A leading trade body has told Prime Minister Boris Johnson that some landlords face receiving no rent for two years.
In a letter to Johnson, the National Residential Landlords Association accuses the government of expecting landlords to subsidise struggling renters and reward those who are wilfully refusing to pay their rent.
It is also accused of causing continuing hardship to communities and families suffering anti-social behaviour and domestic violence perpetrated by tenants.
This letter follows the last minute eviction ban U-turn last week.
The government has now said that repossession cases on the grounds of rent arrears will not be treated as a priority until tenants have built over a year’s worth of rent debts; in addition landlords now have to give six months notice of possession.
Where the case is disputed, even before the pandemic, courts were taking an average of nearly six months to deal with cases, with the backlog this is now likely to be longer.
Taking the English Housing Survey average weekly rent in the private sector of £200, the NRLA says this means a potential lost income for a landlord of up to two years amounting to £20,800.
The letter to Johnson says 94 per cent of private landlords are individuals, letting out just one or two properties.
The NRLA is warning that the failure to provide any direct financial support for the sector during the pandemic means many landlords will be forced to make claims against renters building arrears.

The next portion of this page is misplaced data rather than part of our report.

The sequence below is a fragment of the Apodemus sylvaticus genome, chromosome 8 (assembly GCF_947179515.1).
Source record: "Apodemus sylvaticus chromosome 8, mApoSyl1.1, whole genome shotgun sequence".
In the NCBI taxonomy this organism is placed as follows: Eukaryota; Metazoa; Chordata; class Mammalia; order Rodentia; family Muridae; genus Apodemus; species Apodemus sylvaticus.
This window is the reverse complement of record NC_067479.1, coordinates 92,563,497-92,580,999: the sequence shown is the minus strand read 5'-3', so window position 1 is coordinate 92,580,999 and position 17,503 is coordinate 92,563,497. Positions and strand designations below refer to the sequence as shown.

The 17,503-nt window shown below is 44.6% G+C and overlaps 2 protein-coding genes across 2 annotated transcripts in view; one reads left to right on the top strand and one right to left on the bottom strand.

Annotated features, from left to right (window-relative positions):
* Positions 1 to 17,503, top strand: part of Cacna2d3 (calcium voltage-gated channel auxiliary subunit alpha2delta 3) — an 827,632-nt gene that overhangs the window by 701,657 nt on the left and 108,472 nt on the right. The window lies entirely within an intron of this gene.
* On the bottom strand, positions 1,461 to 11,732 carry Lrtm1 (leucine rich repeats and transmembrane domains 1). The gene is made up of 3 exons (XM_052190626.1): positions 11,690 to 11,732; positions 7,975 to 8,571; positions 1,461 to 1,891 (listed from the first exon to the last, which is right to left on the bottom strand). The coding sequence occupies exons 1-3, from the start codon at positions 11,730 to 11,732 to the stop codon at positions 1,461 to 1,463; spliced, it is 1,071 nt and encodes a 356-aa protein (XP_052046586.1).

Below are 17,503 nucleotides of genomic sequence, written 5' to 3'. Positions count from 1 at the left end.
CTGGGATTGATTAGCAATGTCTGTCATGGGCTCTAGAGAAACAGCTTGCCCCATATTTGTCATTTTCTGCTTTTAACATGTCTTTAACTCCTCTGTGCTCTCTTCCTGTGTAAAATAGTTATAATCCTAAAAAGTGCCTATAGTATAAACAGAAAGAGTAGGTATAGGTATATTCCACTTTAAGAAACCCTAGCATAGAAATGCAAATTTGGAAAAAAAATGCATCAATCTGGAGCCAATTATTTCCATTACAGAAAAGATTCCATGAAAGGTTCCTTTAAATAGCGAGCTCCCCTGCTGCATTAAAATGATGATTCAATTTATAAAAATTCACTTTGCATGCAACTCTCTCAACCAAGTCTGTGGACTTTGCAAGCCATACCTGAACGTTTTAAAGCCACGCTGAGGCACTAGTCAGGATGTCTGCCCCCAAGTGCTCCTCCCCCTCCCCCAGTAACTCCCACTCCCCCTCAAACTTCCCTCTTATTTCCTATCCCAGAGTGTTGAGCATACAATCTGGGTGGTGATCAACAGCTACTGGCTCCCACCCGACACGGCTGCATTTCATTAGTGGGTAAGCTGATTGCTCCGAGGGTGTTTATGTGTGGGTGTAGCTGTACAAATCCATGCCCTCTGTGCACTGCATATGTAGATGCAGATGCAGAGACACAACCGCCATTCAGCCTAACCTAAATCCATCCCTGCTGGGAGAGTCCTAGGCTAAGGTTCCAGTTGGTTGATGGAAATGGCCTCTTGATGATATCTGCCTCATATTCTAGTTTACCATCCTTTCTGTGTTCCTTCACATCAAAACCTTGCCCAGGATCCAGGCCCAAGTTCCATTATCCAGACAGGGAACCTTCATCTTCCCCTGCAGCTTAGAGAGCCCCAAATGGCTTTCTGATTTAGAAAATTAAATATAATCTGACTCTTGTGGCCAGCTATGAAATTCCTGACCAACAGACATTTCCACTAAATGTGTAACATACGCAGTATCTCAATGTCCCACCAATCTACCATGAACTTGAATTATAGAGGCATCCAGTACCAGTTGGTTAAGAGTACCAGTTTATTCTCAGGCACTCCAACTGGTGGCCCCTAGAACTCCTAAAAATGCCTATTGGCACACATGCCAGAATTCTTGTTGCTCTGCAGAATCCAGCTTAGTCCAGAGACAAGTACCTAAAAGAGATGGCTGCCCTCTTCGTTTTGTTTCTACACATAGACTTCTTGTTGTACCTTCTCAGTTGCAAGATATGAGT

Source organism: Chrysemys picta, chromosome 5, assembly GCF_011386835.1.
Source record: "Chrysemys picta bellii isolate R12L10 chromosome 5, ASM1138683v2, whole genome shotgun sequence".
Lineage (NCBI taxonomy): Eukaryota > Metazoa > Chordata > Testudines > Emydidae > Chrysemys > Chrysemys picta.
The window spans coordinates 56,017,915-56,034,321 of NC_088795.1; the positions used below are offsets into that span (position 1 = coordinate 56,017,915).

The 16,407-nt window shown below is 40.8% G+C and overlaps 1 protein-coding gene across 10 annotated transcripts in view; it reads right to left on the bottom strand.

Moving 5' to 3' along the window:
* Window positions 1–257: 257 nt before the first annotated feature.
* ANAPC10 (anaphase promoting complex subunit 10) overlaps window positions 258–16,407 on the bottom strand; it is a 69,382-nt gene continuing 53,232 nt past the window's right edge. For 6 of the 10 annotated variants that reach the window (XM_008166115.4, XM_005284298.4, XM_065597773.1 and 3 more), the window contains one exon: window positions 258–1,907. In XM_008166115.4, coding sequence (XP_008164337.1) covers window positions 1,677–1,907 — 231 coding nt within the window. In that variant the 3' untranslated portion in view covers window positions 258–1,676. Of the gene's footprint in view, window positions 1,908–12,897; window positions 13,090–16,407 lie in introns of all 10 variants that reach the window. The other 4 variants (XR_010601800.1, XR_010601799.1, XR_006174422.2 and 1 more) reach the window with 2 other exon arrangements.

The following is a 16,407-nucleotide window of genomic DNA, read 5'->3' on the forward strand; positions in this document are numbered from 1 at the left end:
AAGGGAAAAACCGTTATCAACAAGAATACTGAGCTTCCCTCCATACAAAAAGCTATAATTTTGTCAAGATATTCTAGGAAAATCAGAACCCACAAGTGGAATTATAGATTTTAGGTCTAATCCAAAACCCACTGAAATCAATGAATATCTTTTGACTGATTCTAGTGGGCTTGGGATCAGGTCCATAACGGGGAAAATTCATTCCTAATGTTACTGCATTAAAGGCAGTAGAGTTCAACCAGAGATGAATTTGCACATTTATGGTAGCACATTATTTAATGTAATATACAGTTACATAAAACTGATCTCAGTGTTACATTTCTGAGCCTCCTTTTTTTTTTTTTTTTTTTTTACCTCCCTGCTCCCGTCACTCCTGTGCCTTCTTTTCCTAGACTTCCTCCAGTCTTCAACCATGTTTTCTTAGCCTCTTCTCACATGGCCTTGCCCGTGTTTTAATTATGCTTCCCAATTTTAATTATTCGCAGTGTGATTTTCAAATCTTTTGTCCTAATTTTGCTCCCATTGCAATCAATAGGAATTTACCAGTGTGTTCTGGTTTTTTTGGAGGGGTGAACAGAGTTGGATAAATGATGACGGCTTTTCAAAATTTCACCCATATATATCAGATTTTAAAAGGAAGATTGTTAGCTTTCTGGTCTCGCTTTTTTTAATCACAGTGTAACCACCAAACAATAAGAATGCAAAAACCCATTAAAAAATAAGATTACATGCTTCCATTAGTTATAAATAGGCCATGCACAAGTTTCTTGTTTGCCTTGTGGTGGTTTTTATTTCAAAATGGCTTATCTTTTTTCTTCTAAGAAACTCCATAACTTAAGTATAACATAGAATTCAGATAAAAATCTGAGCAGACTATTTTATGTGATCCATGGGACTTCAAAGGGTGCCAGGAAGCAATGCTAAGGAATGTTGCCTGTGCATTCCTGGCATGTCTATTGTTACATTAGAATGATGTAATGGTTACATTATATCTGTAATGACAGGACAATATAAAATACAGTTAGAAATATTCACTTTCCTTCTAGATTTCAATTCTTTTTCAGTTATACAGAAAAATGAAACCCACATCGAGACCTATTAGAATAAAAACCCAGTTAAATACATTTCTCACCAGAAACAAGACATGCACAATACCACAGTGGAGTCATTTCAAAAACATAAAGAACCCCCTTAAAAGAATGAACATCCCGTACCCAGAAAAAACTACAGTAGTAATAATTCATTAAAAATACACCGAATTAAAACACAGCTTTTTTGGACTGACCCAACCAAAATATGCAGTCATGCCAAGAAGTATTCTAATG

“This would leave tenants’ credit scores in tatters” says the association.
The NRLA argues that the only route out is for interest free, government guaranteed hardship loans to be made available to tenants to pay-off COVID related arrears. These have been introduced in Wales and will sustain tenancies and remove any risk of eviction as furlough is removed, the association says.
These measures should be accompanied by a guarantee that there will not be a further extension of the ban on repossessions.
Ben Beadle, NRLA chief executive says: “The overwhelming majority of landlords have been working constructively with their tenants to sustain tenancies where rent arrears have built as a direct result of the pandemic.
“The government actions are a kick in the teeth for all these landlords who have done the right thing.
“Ministers must use the next four weeks to come up with a credible plan that pays off rent arrears built due to the pandemic and gets the courts hearing cases again.
“Stopping landlords from legally ending failed and disruptive tenancies is not a solution. The Government must act to cover the costs of providing homes, they cannot expect landlords to foot the bill for their failure to support households.”